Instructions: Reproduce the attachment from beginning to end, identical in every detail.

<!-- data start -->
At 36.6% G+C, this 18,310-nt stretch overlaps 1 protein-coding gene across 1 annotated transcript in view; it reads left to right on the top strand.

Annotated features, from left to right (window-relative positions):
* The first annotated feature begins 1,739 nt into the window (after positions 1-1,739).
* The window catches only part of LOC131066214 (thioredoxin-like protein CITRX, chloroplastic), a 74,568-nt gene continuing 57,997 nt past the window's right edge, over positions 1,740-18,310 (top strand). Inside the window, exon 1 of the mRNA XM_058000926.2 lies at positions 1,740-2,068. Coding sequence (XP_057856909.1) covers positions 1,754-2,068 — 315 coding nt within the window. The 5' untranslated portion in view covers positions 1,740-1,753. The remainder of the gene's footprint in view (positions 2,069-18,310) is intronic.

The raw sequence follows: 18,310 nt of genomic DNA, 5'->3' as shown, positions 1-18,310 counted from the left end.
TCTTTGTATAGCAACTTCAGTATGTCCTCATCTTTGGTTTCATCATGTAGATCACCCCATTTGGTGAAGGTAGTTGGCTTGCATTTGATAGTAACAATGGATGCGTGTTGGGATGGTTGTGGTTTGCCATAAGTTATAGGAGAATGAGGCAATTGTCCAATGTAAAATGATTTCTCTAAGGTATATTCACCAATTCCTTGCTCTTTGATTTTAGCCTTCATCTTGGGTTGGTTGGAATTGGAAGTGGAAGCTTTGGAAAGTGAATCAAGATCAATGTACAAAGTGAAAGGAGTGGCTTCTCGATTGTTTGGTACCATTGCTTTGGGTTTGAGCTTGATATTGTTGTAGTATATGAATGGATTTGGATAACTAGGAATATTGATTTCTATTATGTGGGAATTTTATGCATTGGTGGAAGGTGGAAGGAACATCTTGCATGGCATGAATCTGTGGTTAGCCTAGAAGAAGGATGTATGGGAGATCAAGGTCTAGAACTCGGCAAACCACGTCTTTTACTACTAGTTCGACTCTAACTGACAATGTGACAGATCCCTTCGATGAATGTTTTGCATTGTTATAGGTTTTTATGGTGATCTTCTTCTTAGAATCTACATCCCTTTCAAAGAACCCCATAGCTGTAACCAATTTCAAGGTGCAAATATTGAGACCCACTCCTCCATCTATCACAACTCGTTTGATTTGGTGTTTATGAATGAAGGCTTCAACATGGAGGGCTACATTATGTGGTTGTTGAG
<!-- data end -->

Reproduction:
At 36.6% G+C, this 18,310-nt stretch overlaps 1 protein-coding gene across 1 annotated transcript in view; it reads left to right on the top strand.

Annotated features, from left to right (window-relative positions):
* The first annotated feature begins 1,739 nt into the window (after positions 1-1,739).
* The window catches only part of LOC131066214 (thioredoxin-like protein CITRX, chloroplastic), a 74,568-nt gene continuing 57,997 nt past the window's right edge, over positions 1,740-18,310 (top strand). Inside the window, exon 1 of the mRNA XM_058000926.2 lies at positions 1,740-2,068. Coding sequence (XP_057856909.1) covers positions 1,754-2,068 — 315 coding nt within the window. The 5' untranslated portion in view covers positions 1,740-1,753. The remainder of the gene's footprint in view (positions 2,069-18,310) is intronic.

The raw sequence follows: 18,310 nt of genomic DNA, 5'->3' as shown, positions 1-18,310 counted from the left end.
TCTTTGTATAGCAACTTCAGTATGTCCTCATCTTTGGTTTCATCATGTAGATCACCCCATTTGGTGAAGGTAGTTGGCTTGCATTTGATAGTAACAATGGATGCGTGTTGGGATGGTTGTGGTTTGCCATAAGTTATAGGAGAATGAGGCAATTGTCCAATGTAAAATGATTTCTCTAAGGTATATTCACCAATTCCTTGCTCTTTGATTTTAGCCTTCATCTTGGGTTGGTTGGAATTGGAAGTGGAAGCTTTGGAAAGTGAATCAAGATCAATGTACAAAGTGAAAGGAGTGGCTTCTCGATTGTTTGGTACCATTGCTTTGGGTTTGAGCTTGATATTGTTGTAGTATATGAATGGATTTGGATAACTAGGAATATTGATTTCTATTATGTGGGAATTTTATGCATTGGTGGAAGGTGGAAGGAACATCTTGCATGGCATGAATCTGTGGTTAGCCTAGAAGAAGGATGTATGGGAGATCAAGGTCTAGAACTCGGCAAACCACGTCTTTTACTACTAGTTCGACTCTAACTGACAATGTGACAGATCCCTTCGATGAATGTTTTGCATTGTTATAGGTTTTTATGGTGATCTTCTTCTTAGAATCTACATCCCTTTCAAAGAACCCCATAGCTGTAACCAATTTCAAGGTGCAAATATTGAGACCCACTCCTCCATCTATCACAACTCGTTTGATTTGGTGTTTATGAATGAAGGCTTCAACATGGAGGGCTACATTATGTGGTTGTTGAG